BUTTE, Mont. (AP) — Montana Lt. Gov. Mike Cooney entered the race for governor on Wednesday, joining a field of candidates seeking to extend Democrats' control of the office that was last won by a Republican when Cooney sought the post 20 years ago.

Cooney, 64, announced his 2020 run to a cheering crowd in Butte, his hometown.

He plans to run on improving work-based learning and apprenticeships, holding down prescription drug prices and preserving Montana values, he told The Montana Standard before his announcement. He also said keeping a Democrat as governor is important for balance in state government.

"The Legislature has been dominated by the Republicans. It's good to have a Democrat as governor," he said.

House Minority Leader Casey Schreiner of Great Falls and former legislator Reilly Neill of Livingston are also seeking the Democratic nomination.

Attorney General Tim Fox and U.S. Rep. Greg Gianforte are among five candidates seeking the Republican nomination.

Gov. Steve Bullock can't run again due to term limits, and he's seeking the Democratic nomination for president. The open race gives Republicans a chance of recapturing the seat after 16 years of Democratic governors.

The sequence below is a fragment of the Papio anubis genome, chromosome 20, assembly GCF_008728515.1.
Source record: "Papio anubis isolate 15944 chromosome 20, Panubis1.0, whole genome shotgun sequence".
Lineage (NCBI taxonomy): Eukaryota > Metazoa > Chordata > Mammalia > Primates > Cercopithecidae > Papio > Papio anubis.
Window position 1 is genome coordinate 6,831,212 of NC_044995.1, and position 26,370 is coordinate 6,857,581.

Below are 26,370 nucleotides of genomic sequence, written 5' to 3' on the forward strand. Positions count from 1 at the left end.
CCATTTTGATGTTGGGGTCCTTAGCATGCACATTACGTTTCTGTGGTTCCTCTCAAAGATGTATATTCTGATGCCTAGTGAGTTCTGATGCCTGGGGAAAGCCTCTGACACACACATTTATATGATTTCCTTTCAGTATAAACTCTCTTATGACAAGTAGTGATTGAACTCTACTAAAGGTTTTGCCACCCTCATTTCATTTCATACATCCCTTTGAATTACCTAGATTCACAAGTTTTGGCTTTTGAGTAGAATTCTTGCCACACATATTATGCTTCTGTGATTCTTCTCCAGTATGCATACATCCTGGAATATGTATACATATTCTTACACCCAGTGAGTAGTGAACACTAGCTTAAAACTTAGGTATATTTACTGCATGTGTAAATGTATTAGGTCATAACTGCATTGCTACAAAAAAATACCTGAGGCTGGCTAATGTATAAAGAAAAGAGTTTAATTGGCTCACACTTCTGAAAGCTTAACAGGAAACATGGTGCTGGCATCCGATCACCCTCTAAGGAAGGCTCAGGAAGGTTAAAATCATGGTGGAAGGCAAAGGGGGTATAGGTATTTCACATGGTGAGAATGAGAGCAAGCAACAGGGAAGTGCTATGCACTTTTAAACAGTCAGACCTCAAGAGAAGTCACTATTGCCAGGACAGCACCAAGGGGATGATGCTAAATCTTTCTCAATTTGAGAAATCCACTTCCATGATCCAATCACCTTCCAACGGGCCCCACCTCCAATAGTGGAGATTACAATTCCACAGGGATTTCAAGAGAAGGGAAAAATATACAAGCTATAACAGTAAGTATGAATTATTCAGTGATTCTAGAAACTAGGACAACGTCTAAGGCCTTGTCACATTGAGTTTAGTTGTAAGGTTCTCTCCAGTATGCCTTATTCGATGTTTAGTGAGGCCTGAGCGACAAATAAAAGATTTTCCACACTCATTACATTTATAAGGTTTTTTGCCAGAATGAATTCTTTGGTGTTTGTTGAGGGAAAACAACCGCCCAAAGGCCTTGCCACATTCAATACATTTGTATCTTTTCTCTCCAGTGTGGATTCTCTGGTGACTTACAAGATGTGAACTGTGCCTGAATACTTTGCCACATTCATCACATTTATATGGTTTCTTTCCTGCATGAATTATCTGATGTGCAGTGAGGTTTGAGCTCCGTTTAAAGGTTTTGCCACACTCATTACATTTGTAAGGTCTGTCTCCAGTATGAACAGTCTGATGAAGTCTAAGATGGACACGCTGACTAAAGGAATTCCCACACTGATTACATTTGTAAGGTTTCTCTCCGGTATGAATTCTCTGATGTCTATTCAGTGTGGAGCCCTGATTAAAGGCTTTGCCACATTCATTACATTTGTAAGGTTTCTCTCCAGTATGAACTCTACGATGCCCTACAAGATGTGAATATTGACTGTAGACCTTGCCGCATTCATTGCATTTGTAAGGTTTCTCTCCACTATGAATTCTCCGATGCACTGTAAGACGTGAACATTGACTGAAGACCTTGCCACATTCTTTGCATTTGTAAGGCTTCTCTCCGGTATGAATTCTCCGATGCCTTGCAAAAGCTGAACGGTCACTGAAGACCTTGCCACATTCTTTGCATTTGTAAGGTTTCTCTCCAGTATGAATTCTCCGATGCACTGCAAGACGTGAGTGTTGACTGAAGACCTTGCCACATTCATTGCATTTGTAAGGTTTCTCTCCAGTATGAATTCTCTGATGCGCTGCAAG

After Cooney's announcement, Montana Republican Party Chairman Don Kaltschmidt denounced the lieutenant governor as "the very definition of a bureaucrat and a career politician."

Cooney launched his political career in the Montana Legislature as a Butte representative, winning the first of two terms in 1976.

He then worked for former U.S. Sen. Max Baucus until 1988, when he won what would be the first of three terms as secretary of state.

Cooney ran for governor in 2000, but came in last in a three-way race for the Democratic nomination. The nominee, Mark O'Keefe, ultimately lost to Judy Martz, the last Republican to be governor.

Cooney led a nonprofit called Healthy Mothers, Healthy Babies and was a member of the state Senate from 2003-2010.

He was deputy commissioner of the Montana Department of Labor and Industry before he became lieutenant governor in 2015.

During his third term as secretary of state in 1996. Cooney hired Bullock, who was working for a private law firm in New York City. Bullock became Cooney's chief legal counsel before switching over to the attorney general's office later that year.

Bullock said in a statement that Cooney has his support.

"He has gone above and beyond as lieutenant governor and has been a partner to this state to pass Medicaid expansion, expand access to public lands, and enhance our public education," Bullock said.

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